Busy. Please wait.

show password
Forgot Password?

Don't have an account?  Sign up 

Username is available taken
show password


Make sure to remember your password. If you forget it there is no way for StudyStack to send you a reset link. You would need to create a new account.
We do not share your email address with others. It is only used to allow you to reset your password. For details read our Privacy Policy and Terms of Service.

Already a StudyStack user? Log In

Reset Password
Enter the associated with your account, and we'll email you a link to reset your password.
Didn't know it?
click below
Knew it?
click below
Don't know
Remaining cards (0)
Embed Code - If you would like this activity on your web page, copy the script below and paste it into your web page.

  Normal Size     Small Size show me how


Altered cellular and tissue biology

Pathophysiology The study of the physiology of abnormal states. In particular, the functional changes that accompany a disease
Pathology The study or diagnose of a disease through examination of organs, tissue, fluids, whole bodies
What are the 2 branches of medical pathology? 1. Anatomical (How do the anatomical structures change in a disease) 2. Clinical Pathology (lab values, basic mechanisms of disease-histological examination)
Neoplasia Cell adaptation
Apoptosis Cell death
Inflammation, wound healing Tissue adaptation
Necrosis Tissue Death
What are some causes of cell injury? Genetic abnormality .. Hypoxia .. Ishemia .. Nutritional imbalance .. Physical agents .. Chemical agents .. Immunologic reaction .. endogenous toxins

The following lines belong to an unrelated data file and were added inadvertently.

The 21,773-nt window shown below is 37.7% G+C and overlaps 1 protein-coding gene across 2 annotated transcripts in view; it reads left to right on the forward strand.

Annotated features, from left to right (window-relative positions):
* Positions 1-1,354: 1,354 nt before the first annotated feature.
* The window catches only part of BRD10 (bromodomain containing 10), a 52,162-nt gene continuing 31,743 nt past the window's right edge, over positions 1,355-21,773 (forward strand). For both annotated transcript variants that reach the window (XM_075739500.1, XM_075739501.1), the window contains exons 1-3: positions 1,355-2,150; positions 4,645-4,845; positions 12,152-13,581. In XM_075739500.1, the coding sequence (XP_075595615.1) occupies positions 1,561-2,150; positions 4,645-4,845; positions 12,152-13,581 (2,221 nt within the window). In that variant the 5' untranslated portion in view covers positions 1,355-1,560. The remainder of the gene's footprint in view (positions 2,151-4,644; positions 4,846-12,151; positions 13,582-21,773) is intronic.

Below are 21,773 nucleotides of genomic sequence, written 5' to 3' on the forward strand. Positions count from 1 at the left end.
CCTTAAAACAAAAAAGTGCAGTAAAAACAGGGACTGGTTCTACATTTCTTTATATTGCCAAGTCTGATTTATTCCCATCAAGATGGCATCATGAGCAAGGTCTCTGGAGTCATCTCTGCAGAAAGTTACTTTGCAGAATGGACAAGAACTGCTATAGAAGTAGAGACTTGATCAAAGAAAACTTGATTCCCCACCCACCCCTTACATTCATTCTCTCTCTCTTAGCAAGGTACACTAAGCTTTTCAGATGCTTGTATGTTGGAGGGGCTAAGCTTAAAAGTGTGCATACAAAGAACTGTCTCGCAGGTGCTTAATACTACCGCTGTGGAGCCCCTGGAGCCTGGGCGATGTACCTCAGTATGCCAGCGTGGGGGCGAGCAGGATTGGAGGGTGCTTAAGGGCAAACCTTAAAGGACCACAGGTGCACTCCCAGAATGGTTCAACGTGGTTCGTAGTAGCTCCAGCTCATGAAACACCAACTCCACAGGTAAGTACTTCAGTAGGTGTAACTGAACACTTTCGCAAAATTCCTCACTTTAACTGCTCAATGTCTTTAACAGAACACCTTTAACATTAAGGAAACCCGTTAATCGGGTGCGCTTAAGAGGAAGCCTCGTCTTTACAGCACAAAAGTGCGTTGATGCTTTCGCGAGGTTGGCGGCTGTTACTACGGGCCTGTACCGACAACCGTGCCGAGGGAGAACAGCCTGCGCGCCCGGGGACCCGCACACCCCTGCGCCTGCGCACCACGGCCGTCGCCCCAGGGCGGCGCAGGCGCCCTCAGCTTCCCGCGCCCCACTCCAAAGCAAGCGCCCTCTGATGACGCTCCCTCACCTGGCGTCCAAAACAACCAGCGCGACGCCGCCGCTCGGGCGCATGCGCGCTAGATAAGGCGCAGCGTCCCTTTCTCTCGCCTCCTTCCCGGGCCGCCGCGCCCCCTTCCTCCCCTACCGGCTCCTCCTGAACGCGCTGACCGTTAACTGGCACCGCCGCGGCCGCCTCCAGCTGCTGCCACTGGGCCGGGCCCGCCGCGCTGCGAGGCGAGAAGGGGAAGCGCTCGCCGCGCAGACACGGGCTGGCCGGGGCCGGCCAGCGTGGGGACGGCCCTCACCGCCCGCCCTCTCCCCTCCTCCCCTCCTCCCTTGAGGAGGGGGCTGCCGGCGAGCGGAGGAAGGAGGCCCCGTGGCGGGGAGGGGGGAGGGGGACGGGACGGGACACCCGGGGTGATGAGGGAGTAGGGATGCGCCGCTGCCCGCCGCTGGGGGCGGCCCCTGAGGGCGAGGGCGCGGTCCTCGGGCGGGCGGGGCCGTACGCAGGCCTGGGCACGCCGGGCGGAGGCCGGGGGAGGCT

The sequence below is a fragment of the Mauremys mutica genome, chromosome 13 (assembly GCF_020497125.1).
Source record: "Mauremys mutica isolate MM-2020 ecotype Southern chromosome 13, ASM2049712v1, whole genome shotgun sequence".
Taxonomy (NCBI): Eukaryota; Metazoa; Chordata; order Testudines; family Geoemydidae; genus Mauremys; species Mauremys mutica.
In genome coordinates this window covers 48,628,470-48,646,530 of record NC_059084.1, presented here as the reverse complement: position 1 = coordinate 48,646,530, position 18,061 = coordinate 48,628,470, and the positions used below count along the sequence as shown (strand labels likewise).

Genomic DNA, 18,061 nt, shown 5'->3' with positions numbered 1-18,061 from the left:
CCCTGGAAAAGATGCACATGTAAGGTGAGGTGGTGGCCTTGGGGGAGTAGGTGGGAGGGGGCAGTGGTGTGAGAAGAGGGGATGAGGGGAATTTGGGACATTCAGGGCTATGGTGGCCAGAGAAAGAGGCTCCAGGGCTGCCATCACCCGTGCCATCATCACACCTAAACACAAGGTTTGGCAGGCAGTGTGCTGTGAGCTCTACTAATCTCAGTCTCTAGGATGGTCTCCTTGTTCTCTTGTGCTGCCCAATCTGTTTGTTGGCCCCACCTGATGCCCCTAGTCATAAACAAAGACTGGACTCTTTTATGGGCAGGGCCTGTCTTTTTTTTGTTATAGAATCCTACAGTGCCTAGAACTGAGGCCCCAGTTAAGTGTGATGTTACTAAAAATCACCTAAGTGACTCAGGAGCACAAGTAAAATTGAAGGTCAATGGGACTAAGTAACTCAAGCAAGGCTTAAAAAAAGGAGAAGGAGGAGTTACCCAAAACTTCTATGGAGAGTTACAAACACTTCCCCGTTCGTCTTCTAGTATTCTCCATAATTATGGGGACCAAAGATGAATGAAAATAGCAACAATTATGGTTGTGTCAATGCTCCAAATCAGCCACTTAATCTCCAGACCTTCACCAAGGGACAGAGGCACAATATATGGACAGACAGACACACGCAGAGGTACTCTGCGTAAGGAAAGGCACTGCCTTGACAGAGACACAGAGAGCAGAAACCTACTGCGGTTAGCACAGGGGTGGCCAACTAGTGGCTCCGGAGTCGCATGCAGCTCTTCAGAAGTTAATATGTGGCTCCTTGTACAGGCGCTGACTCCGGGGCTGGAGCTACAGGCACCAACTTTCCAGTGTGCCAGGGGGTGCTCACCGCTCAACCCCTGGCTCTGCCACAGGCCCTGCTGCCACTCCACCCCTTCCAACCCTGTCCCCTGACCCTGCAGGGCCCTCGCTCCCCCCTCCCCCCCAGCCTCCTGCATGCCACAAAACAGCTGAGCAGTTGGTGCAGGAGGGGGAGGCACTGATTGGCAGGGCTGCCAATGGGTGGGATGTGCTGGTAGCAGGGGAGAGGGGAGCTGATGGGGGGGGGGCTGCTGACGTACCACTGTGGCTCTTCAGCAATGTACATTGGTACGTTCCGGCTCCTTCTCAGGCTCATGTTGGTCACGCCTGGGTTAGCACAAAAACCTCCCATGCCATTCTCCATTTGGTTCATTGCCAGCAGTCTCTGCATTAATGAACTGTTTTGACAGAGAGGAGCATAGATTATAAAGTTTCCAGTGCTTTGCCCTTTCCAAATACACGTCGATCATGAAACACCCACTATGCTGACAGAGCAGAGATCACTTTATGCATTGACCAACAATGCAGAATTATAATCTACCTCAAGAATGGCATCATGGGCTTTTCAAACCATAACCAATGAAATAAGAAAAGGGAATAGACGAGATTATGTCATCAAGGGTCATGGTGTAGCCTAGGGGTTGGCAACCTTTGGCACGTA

Following a stress, the way a cell reacts depends on? Type, duration and severity of the stress ... Type, state adaptability of the cell
Characteristics of reversible cell injury Mild stress ... short duration ... Mild morphological ... Biochemical changes
Characteristics of irreversible cell injury Stress is severe .., apoptosis ... Necrosis
What is Hydropic swelling A type of reversible cell injury caused of imbalance in process controlling Na+ concentration in Cytoplasm
Why does the cell swell and increase in size in hydropic swelling Because of the accumulation of water and Na+
What is Hypertrophy and what are some examples of it Adaptive response that increase the cell size .. examples: increased metabolic rate - Rise in ATP demand .. and Cell stimulation - increased in protein synthesis
What is Atrophy Decrease in cell size
What is Hyperplasia increase in cell # (Mitosis) .. and it's reversible
What is Metaplasia Change in cell type (Mature, differentiated) .. Think of when playing a guitar how the skin of the finger changes .. carries risk to malignant tranformation
What is Dysplasia Change in organization (immature, precancerous) due to partial loss of differentiation
Excessive of cortisol can lead to Cushing's syndrom
What are the characteristics of Dysplasia Anisocytosis (Cell unequal in size) ... Poikilocytosis (Abnormally shaped cell) .... Hyperchromatism (excessive Pigmentation) .... Presence of Mitotic figures (unusual # of cells that are currently dividing)
Characteristics of a cell undergoing apoptosis or necrosis --> ultrastructural change 1. Progressive loss of nuclear chromatin 2. Rupture of the nuclear membrane 3. Breakdown of the plasma membrane 4. Development of flocculent densities in mitochondria
What is Pyknosis condensation of chromatin and shrinkage of the nucleus
What is Karyorrhexis Fragmentation of the nucleus
What is Karyolysis Dissolution of the nucleus
What triggers apoptosis a slight damage to Mitochondria .. Also, Extrinsic Pathways and Interinsic pathways
what triggers nicrosis A severe damage to mitochondria .. caused only from external factors
What do Cytotoxic drugs do Induce cell death through interconnection between apoptotic and necrotic pathways
What is coagulative necrosis Seen in hypoxic environments, such as infaraction